03/07/2024

In March 2023, the European Commission presented a proposal for a directive called “Green Claims.” This directive regulates companies’ “Environmental Claims” so that they are based on recognized scientific evidence and monitored by national authorities. This directive aims to target greenwashing and help consumers make more informed and environmentally friendly decisions when purchasing a product or using a service.

On June 17, 2024, European environment ministers adopted their first formal position or “general approach” to the 2023 Green Claims Directive.

Consumers have a right and a need to have reliable, comparable, and verifiable information about the environmental value of the products they buy. The 2023 directive, now reconfirmed, establishes minimum requirements for communicating and verifying companies’ explicit environmental claims when selling and environmental labels that companies use voluntarily when marketing products.

Given the trend of companies increasing greenwashing, the new June 2024 proposal requires that environmental claims and labels be clear and easy to understand, adapted to the latest scientific evidence, and specific to environmental characteristics such as product durability, recyclability, or impact on biodiversity.

Independent third-party agencies must verify each environmental claim before publication, so these agencies will have to verify both the company’s explicit environmental claims and the environmental labels.

Small businesses will also be scrutinized and subject to prior verification, while micro-businesses, such as small farms, will have an extra eight months to comply with the new rules.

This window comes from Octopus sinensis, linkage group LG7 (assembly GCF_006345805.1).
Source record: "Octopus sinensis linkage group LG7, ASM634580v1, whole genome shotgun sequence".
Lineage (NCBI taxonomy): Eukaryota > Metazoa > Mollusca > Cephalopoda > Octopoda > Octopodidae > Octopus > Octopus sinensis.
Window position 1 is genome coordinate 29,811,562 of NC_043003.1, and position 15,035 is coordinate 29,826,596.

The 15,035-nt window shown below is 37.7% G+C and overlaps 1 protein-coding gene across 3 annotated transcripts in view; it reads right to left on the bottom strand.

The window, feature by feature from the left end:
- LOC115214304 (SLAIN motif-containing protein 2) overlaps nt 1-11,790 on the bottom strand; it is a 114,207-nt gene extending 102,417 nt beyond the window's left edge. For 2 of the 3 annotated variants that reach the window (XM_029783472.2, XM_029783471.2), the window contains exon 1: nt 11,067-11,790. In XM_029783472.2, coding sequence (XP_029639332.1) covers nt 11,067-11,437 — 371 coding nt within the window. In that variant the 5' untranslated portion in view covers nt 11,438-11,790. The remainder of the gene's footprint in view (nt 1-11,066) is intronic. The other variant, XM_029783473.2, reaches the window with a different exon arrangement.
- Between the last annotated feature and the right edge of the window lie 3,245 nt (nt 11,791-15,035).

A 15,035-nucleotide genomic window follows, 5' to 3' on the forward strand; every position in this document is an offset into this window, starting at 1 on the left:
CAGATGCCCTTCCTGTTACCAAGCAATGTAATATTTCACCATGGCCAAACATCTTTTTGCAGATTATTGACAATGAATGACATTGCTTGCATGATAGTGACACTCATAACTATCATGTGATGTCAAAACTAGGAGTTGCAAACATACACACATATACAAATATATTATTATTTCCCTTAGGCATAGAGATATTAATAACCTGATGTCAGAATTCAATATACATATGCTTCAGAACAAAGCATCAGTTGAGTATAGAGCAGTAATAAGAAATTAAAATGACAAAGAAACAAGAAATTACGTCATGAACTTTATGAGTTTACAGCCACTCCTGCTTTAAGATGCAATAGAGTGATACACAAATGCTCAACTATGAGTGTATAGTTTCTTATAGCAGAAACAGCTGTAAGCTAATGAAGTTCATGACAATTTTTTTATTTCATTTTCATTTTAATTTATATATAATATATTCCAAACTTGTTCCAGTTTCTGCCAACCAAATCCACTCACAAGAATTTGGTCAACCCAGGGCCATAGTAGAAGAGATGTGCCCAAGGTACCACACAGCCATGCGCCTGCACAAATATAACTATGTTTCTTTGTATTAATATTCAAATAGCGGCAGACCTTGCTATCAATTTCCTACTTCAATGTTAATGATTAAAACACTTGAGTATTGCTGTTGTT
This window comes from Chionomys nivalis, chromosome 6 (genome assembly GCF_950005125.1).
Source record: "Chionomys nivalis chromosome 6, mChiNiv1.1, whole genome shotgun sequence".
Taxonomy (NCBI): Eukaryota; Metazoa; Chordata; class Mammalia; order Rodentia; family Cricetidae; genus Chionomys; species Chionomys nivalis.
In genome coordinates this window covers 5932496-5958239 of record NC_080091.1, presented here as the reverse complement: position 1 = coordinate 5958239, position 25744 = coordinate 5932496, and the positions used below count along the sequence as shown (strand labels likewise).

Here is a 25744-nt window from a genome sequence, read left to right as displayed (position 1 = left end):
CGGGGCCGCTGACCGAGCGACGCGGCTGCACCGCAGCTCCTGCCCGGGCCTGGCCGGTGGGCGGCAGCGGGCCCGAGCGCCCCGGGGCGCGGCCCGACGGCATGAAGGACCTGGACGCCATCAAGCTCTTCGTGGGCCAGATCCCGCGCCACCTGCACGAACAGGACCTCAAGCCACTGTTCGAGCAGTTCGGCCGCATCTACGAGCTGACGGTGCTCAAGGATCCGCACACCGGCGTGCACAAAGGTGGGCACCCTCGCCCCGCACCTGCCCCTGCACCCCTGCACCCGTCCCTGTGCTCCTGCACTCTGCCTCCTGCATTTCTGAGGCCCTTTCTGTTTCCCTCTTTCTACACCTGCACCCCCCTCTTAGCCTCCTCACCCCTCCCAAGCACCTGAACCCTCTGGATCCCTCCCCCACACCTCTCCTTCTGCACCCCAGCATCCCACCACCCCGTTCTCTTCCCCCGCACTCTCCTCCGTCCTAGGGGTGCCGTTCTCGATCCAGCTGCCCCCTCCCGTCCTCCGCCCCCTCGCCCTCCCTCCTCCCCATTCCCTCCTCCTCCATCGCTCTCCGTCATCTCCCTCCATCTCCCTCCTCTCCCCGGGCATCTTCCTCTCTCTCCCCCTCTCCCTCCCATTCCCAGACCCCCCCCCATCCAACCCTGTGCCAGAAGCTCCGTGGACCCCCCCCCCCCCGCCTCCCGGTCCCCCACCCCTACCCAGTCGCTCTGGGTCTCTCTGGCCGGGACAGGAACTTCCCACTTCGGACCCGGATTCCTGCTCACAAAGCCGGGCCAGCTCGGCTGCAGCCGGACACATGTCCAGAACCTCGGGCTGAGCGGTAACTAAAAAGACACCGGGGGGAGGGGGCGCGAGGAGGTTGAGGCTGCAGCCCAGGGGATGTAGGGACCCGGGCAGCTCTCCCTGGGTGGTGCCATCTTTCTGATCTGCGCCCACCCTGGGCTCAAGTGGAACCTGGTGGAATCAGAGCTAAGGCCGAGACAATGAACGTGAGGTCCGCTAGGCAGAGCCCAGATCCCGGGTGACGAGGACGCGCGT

In addition, SMEs will benefit from practical support to comply with the new directive, in the form of guidelines, additional tools and measures to reduce administrative burdens, financial support, and training.

The simplified certification procedure will apply to four categories of “Green Claims”: those that exceed minimum legal requirements, claims based on existing environmental labels, claims related to the Common Agricultural Policy (CAP), and other specific Claims to be further defined by the Commission.

The text agreed by the Council introduces a distinction between “contribution credits,” which are defined as carbon credits that contribute to emission reductions, and “offset credits,” which serve to offset a certain amount of emissions produced by a company through decarbonization projects that serve to offset the emissions produced.

To apply for “offset credits,” companies must demonstrate actual, high-quality emission reductions and meet the requirements of the Green Claims Directive.

The European Union is currently processing the adoption of methodologies to certify different carbon removal activities included in the recently approved European Carbon Removal Certification Framework (CRCF). The first methodologies are expected to be approved by the summer of 2025.

The June 2024 Council decision also calls for making it mandatory for companies claiming to be carbon neutral to design decarbonization actions in line with the European Sustainability Reporting Standards (ESRS).

The Council’s agreement is an important step forward in the fight against greenwashing. It will give more credibility to not only end products but also production processes that must become increasingly sustainable and transparent. This agreement now provides for the start of talks between the Council and the European Parliament to finalize the law in the coming months.

 

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